12.15.2016

When we’re waiting for the new thing

I’m waiting for Christmas morning.

I’m 36 years old, and I’m waiting. There’s a part of me that loves the countdown to Christmas. The days checked off a list. The promise of something good coming at the end of all those scratched off days.

Christmas morning.

Please come.

Because it feels like I’ve been waiting all year.

We’ve tucked stars into trees, all a part of this waiting. The days fly. And sometimes feel as though they’re hardly moving at all.

waiting

There’s really no reason why I always feel this way every year. There’s no gift exchange happening between the husband and I. No big gift coming that might make my day. It’s often one of our busiest days of the year. Between early morning celebrations with our children and days filled with extended family, it’s so busy. The minute my eyes open on Christmas morning, with one of the kids jumping on the bed before the sun gets up, I can’t help but think: “It’s here. I’ve been waiting all year.”

I grew up with a sense that on Christmas morning, every wrong thing was somehow made right. We would attend our church’s candlelight service and get home late Christmas Eve. I went to bed knowing that no matter how ungracious, unloving, undeserving I’d been all year long, I would wake up forgiven by parents who graciously put gifts under the tree. Not because I deserved any of them, but because they loved me.

They forgave the young child who fought continually with her siblings. They forgave the moody teenager who would barely talk for days at a time. They forgave the college student who came home and told them all their faults.

If there was a naughty/nice list, I might not make the “nice” list. I certainly hadn’t been nice to my parents all year. Friendships were questionable too. I usually had only been nice if they’d been nice to me. I’m not sure anything I did deserved a check in the “nice” box.

But on Christmas morning, the gifts were there. My parents were smiling, and gratitude erupted from a girl who showed little hope of ever turning out “well.” Even my grandmother had predicted to my parents that they “would have trouble with that one.”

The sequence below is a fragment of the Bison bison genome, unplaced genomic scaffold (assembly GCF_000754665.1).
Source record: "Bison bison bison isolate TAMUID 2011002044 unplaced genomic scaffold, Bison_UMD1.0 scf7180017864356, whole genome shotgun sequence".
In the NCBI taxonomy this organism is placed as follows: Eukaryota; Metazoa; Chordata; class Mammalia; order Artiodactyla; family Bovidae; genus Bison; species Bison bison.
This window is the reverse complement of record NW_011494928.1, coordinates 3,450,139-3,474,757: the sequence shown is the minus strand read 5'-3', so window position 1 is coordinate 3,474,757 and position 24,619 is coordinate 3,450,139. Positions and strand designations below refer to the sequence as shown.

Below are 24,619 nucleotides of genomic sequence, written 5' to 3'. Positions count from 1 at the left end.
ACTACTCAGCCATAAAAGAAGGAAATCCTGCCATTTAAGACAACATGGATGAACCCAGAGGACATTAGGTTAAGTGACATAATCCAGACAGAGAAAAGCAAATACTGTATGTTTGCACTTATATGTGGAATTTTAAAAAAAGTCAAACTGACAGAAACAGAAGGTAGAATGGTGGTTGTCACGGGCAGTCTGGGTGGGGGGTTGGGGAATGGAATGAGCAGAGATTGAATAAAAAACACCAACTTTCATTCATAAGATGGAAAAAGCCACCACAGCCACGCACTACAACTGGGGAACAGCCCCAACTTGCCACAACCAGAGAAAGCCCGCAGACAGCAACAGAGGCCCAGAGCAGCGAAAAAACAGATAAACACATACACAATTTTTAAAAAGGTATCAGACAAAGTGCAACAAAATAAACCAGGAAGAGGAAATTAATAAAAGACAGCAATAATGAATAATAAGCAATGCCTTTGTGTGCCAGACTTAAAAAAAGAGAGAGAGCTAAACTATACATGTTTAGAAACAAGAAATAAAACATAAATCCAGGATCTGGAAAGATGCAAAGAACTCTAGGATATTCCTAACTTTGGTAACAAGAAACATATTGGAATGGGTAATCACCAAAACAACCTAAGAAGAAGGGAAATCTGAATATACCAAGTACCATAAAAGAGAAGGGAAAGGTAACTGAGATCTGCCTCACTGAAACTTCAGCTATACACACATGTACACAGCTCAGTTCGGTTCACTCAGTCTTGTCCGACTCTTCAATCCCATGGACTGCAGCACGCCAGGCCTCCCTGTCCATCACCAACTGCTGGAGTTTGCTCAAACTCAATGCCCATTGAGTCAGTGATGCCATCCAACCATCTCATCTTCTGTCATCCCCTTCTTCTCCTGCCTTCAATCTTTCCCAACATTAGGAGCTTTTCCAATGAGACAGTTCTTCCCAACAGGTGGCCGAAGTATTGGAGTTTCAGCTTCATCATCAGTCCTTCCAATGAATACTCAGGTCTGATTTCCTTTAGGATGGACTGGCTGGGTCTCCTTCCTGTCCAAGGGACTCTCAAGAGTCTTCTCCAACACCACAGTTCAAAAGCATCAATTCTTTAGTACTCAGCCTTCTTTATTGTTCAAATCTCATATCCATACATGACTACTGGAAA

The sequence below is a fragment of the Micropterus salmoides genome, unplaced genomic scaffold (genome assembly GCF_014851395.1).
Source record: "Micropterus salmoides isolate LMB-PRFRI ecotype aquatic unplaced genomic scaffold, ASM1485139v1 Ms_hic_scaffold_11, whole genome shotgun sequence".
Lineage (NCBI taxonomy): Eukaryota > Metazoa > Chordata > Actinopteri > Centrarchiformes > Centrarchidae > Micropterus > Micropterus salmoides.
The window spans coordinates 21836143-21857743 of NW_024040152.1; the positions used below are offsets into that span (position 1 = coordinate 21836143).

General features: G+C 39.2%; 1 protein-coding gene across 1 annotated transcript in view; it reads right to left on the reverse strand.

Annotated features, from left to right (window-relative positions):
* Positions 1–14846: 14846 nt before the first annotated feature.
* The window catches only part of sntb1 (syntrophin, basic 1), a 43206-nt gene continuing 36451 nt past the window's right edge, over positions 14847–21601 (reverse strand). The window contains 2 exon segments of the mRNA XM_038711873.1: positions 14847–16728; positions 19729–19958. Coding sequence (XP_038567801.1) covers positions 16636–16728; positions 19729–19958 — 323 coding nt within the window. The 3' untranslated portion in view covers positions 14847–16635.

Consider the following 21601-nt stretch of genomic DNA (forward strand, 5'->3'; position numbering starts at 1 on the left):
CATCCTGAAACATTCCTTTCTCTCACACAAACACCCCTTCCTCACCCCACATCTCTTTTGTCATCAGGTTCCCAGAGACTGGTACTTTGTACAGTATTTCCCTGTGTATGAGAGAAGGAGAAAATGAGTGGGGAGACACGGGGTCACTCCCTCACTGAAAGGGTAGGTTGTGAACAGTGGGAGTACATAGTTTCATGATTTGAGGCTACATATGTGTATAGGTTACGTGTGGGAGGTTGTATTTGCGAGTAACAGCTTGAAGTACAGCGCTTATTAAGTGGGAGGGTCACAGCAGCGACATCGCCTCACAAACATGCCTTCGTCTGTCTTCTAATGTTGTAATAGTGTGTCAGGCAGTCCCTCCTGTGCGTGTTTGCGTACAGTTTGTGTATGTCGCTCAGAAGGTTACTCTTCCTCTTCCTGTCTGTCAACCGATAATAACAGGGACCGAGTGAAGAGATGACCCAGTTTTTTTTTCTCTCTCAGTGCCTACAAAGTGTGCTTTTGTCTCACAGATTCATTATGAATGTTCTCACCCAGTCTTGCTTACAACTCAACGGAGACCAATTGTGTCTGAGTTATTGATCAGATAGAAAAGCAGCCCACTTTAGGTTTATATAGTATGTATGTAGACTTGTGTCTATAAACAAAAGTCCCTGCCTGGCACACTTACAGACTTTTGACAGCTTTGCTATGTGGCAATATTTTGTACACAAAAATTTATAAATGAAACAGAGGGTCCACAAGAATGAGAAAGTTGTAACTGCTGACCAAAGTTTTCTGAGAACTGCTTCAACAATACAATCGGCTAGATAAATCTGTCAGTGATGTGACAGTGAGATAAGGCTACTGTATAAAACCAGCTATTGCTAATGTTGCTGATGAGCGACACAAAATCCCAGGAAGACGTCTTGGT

And they did.

But I was forgiven.

Christmas morning felt like a fresh start, a chance to do it all over again. All my wrongs forgiven. Smiling parents. Undeserved gifts.

A little piece of me changed every Christmas through my teen years. Waking up feeling forgiven and given a clean slate changes the way you do things. It turned the sarcasm into concern for others. It changed the moodiness into gratitude. And eventually, it turned me into a daughter my parents were glad to wake up to on Christmas morning.

They could have quit giving me gifts and told me I didn’t deserve them. That would have been true. But they didn’t. Christmas morning came, and they placed as much as they could afford under the tree. Really good gifts, too. Ones I knew sometimes cost too much for our modest family.

It’s made me want to give good gifts to my own children. Really good ones that they don’t deserve. And not just Christmas morning. Every day of the year. Because not all gifts come in wrapping paper. Sometimes it’s the gift of a little undeserved grace.

That Christmas morning feeling isn’t just a feeling. It’s a sign of new life. A reminder of what Christmas morning is all about. Wise men sought after a star, and I have to think they thought “Please give me something new that will change the way I am now. That’s why I’m following this star so far.”

Waiting

I’m no wise man, but I’d imagine following a star for days that turn into years doesn’t make any one really consider you to be wise. So maybe the wisest things we do are the things considered most unwise by everyone watching us instead of the star.

So gift giving doesn’t really make sense. If I’m tallying points, about half my kids probably don’t deserve gifts this year. There’s one who wrote a note to the imaginary man in the suit, saying she’s been “mostly good” this year. There’s a whole lot of truth in that. They’ve left their rooms sloppy, argued with each other, lied, and yelled at each other and at me. But the gifts are there. Waiting. Wrapped.

And they’re good ones, too. Ones they don’t deserve.

I want them to know what a fresh start feels like. A morning when you wake up and realize you don’t measure up, but you’ve been given good things anyway.

And that’s why I’m waiting for Christmas morning.

It’s the best day of the year.

 


Comments

  1. Precious post, Jaime. 🙂

  2. I like this so much! This line got me:
    “A little piece of me changed every Christmas through my teen years. Waking up feeling forgiven and given a clean slate changes the way you do things. It turned the sarcasm into concern for others. It changed the moodiness into gratitude. And eventually, it turned me into a daughter my parents were glad to wake up to on Christmas morning.”
    Among other things, it gives me hope in parenting 🙂

Speak Your Mind

*